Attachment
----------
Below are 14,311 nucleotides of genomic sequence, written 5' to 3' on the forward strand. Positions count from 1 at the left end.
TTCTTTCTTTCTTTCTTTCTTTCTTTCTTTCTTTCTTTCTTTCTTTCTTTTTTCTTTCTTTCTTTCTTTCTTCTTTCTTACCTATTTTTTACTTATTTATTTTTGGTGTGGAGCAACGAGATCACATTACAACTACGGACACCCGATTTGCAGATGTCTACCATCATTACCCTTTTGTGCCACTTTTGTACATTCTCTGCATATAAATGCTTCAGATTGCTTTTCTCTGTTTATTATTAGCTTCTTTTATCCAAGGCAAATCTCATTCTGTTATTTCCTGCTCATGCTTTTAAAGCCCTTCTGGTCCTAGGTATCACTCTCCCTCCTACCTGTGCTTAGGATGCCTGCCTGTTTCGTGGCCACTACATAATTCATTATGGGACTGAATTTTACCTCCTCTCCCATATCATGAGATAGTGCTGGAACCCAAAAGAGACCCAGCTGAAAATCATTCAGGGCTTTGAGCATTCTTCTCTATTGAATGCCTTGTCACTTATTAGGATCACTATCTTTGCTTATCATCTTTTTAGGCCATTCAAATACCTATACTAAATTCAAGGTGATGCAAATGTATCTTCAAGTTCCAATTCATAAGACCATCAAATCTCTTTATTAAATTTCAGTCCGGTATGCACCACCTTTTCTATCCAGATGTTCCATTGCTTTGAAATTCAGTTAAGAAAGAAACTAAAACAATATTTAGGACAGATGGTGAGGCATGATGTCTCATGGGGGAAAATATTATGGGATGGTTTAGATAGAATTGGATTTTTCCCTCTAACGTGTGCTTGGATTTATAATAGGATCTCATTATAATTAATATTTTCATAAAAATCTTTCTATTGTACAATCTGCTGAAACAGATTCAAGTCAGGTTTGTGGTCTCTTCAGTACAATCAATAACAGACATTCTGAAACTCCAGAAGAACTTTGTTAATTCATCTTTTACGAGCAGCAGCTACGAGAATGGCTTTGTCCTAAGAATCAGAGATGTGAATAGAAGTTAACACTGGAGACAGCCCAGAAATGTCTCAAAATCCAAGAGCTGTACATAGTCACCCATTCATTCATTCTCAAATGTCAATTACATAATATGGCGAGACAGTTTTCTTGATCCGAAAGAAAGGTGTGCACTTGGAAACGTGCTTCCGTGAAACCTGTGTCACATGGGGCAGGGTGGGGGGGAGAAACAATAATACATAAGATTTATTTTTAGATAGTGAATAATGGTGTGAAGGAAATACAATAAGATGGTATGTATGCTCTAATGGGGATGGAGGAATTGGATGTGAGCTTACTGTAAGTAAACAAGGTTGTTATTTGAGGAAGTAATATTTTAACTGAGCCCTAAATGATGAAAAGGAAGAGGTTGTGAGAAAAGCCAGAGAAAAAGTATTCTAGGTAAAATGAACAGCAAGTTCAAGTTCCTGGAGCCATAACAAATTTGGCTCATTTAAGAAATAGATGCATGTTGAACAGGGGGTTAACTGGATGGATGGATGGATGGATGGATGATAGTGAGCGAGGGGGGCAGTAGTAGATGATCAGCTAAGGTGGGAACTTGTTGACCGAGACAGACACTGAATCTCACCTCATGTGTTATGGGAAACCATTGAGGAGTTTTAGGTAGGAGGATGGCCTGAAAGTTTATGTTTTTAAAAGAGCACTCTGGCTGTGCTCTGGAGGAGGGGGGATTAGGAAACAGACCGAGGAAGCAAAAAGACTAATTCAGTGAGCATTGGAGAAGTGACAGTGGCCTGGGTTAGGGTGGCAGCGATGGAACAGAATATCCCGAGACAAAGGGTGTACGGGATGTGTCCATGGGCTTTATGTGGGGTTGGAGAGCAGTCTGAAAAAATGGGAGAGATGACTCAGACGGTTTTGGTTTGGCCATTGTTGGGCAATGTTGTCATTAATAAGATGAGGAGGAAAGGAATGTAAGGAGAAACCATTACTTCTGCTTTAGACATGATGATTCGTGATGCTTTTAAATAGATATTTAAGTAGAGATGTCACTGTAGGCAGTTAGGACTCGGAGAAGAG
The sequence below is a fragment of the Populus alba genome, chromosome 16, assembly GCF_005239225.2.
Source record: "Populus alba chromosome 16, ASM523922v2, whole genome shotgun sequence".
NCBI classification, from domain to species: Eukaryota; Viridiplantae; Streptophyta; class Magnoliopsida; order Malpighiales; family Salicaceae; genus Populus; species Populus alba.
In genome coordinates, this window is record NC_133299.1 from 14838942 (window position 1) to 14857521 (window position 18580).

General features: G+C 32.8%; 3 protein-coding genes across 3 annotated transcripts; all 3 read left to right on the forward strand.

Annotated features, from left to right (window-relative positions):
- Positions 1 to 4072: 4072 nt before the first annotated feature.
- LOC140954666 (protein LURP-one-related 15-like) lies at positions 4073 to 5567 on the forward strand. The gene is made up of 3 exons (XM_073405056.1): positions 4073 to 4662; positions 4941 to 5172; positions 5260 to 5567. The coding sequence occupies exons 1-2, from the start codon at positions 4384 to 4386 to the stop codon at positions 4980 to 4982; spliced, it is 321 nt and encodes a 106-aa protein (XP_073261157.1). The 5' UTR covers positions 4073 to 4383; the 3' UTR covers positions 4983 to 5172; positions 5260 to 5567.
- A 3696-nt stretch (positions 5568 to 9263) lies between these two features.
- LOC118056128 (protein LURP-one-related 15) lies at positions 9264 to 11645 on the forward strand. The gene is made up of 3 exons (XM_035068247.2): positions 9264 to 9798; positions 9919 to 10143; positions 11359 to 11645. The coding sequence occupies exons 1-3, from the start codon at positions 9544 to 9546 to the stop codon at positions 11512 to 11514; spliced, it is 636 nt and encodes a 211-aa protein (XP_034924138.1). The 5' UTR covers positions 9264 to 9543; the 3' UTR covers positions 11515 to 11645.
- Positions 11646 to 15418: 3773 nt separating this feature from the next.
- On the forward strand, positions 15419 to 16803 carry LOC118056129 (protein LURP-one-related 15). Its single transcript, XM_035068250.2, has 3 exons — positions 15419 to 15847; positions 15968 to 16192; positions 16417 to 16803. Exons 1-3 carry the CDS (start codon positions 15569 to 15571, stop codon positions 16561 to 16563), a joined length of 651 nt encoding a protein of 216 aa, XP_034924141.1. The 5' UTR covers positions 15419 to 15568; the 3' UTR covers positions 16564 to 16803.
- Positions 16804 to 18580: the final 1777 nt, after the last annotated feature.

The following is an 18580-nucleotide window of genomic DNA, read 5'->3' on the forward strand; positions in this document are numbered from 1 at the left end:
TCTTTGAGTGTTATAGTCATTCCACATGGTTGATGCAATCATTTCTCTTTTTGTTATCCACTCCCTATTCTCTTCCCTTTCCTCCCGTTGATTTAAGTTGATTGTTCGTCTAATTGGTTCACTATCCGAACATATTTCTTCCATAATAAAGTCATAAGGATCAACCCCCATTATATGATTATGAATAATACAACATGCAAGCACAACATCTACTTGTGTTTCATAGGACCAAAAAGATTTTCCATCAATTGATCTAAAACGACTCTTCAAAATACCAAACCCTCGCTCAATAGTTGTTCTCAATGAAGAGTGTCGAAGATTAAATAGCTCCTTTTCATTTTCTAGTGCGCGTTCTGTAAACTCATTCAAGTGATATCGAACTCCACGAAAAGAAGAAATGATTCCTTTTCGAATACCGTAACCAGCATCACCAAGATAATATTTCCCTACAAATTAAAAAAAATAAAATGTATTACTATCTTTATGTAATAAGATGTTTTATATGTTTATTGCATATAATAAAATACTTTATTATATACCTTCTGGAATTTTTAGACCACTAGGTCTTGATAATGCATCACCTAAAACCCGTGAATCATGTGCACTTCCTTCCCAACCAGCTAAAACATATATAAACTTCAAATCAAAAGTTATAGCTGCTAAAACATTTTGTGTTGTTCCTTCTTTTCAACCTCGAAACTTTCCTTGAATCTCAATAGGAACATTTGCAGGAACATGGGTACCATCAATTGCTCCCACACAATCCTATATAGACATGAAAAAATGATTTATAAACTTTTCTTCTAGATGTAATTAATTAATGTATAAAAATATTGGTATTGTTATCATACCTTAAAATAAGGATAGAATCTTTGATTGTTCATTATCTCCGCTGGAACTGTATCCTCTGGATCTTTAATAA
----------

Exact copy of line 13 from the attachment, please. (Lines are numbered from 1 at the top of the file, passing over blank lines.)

- Positions 11646 to 15418: 3773 nt separating this feature from the next.